November 23, 2014

Colorado Court of Appeals: No Authority Permits Counterclaims or Cross-Claims in Spurious Lien Action

The Colorado Court of Appeals issued its opinion in Fiscus v. Liberty Mortgage Corp. on Thursday, June 19, 2014.

Spurious Lien—Deed of Trust—Forgery—Statute of Limitations—Counterclaims—Cross-Claims—Ownership Interest.

Raymond L. Fiscus (owner) sued Liberty Mortgage Corporation, BB&T Corporation, and Branch Banking and Trust Company (collectively, the banks) under the spurious lien statute, seeking to have a deed of trust recorded by Branch Banking and Trust in 2009 declared spurious after owner’s wife executed the deed of trust on owner’s behalf based on a forged power of attorney. The banks counterclaimed against owner, asking to judicially foreclose on the property, alleging unjust enrichment and seeking an equitable lien against the property. The banks also filed a third-party complaint against wife, alleging theft. The trial court declared the deed of trust spurious and ordered its release, and dismissed the bank’s counterclaims and third-party claims.

On appeal, the banks contended that the trial court erred when it held that owner’s spurious lien petition was not barred by the statute of limitations. Spurious lien actions must be brought within two years of accrual. A cause of action accrues on the date “both the injury and its cause are known or should have been known by the exercise of reasonable diligence.” Here, the trial court concluded that, had owner exercised reasonable diligence, April 2010 was the earliest date he could or should have discovered the existence of the deed of trust. Therefore, owner timely filed the spurious lien petition on March 29, 2012.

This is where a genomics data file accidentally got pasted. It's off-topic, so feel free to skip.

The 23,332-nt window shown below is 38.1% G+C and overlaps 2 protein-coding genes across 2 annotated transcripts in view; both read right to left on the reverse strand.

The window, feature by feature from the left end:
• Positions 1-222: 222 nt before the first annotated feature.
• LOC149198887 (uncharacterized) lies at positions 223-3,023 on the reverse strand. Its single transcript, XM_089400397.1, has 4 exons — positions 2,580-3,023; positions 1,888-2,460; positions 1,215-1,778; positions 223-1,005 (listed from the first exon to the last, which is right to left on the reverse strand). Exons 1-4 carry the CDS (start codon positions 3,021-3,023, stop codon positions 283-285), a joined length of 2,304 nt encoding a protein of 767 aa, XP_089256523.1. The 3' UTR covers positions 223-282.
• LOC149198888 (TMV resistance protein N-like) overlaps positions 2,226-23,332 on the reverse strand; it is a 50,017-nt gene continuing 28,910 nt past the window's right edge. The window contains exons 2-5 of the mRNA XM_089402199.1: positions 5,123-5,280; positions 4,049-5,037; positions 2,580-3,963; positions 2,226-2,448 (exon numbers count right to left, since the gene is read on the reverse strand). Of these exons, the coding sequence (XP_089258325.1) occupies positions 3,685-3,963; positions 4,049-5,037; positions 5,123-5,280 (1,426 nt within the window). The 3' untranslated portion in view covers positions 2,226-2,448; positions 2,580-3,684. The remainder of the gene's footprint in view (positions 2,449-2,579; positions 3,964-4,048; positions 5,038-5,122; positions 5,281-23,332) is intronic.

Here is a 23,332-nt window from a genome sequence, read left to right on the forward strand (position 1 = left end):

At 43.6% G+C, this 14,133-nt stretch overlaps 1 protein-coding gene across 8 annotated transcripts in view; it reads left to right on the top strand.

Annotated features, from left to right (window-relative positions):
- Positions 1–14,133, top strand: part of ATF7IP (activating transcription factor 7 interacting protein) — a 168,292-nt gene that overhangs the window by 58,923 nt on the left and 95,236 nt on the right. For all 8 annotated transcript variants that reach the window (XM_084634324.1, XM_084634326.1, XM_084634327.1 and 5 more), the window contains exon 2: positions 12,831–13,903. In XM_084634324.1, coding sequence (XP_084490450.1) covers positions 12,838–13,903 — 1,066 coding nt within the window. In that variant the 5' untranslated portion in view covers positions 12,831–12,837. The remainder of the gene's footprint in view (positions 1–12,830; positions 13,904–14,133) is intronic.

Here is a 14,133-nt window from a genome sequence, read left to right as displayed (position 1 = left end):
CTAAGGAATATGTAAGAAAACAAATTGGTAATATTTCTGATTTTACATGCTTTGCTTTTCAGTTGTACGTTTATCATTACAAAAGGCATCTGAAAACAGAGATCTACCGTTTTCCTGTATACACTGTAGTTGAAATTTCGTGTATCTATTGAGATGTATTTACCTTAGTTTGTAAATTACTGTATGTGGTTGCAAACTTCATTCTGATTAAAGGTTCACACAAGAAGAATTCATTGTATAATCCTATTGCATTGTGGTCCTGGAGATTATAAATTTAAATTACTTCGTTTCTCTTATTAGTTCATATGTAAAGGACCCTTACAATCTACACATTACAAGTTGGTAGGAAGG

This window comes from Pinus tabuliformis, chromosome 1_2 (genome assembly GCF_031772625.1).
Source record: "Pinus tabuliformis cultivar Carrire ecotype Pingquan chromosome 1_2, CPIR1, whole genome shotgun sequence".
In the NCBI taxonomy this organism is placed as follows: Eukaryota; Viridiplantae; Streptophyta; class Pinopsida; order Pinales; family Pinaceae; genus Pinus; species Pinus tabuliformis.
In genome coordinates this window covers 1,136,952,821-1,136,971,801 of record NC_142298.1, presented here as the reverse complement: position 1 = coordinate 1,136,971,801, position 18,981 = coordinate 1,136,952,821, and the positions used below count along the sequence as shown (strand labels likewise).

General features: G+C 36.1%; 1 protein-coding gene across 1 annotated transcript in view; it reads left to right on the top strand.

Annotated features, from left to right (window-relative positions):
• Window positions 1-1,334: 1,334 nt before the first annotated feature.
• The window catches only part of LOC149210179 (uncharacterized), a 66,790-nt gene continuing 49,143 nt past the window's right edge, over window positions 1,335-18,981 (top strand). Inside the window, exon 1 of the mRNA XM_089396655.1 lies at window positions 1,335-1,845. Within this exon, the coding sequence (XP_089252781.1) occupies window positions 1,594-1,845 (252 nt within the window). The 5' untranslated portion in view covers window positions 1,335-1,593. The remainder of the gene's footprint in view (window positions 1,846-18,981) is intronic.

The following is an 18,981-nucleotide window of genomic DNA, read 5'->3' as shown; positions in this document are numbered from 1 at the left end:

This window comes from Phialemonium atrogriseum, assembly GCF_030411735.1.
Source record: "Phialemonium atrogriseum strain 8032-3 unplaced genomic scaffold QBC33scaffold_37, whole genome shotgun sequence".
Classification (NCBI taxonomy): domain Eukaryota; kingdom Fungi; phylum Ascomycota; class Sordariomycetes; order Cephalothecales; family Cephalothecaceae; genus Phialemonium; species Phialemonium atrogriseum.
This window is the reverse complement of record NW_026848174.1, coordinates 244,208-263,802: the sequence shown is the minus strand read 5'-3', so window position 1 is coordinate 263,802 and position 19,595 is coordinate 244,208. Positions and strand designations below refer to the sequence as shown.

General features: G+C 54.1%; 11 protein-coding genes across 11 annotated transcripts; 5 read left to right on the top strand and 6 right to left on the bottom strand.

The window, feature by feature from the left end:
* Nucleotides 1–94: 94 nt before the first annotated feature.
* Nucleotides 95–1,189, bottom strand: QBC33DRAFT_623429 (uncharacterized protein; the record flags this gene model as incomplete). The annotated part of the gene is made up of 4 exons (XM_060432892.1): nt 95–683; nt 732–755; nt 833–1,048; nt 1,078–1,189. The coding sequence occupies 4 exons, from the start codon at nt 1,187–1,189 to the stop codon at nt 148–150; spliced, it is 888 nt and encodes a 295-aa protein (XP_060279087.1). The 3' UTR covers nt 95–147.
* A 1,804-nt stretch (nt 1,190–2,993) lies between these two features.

The banks contend that the trial court erred when it granted owner’s motion to strike their counterclaims for judicial foreclosure, unjust enrichment, and an equitable lien, as well as their third-party claim against wife. However, there is no authority permitting counterclaims or cross-claims to be brought in a spurious lien action. Therefore, the trial court did not err when it dismissed these claims without prejudice. Because these claims were dismissed without prejudice and the banks were not prohibited from bringing a separate action regarding their claims, the banks were not deprived of any due process rights to pursue them.

The banks also argued that the trial court erred when it concluded wife did not have an ownership interest in the property sufficient to allow her to encumber the property. However, wife was not the record owner of the property. Therefore, she had an inchoate interest only and did not have the authority to encumber the property.

Summary and full case available here.

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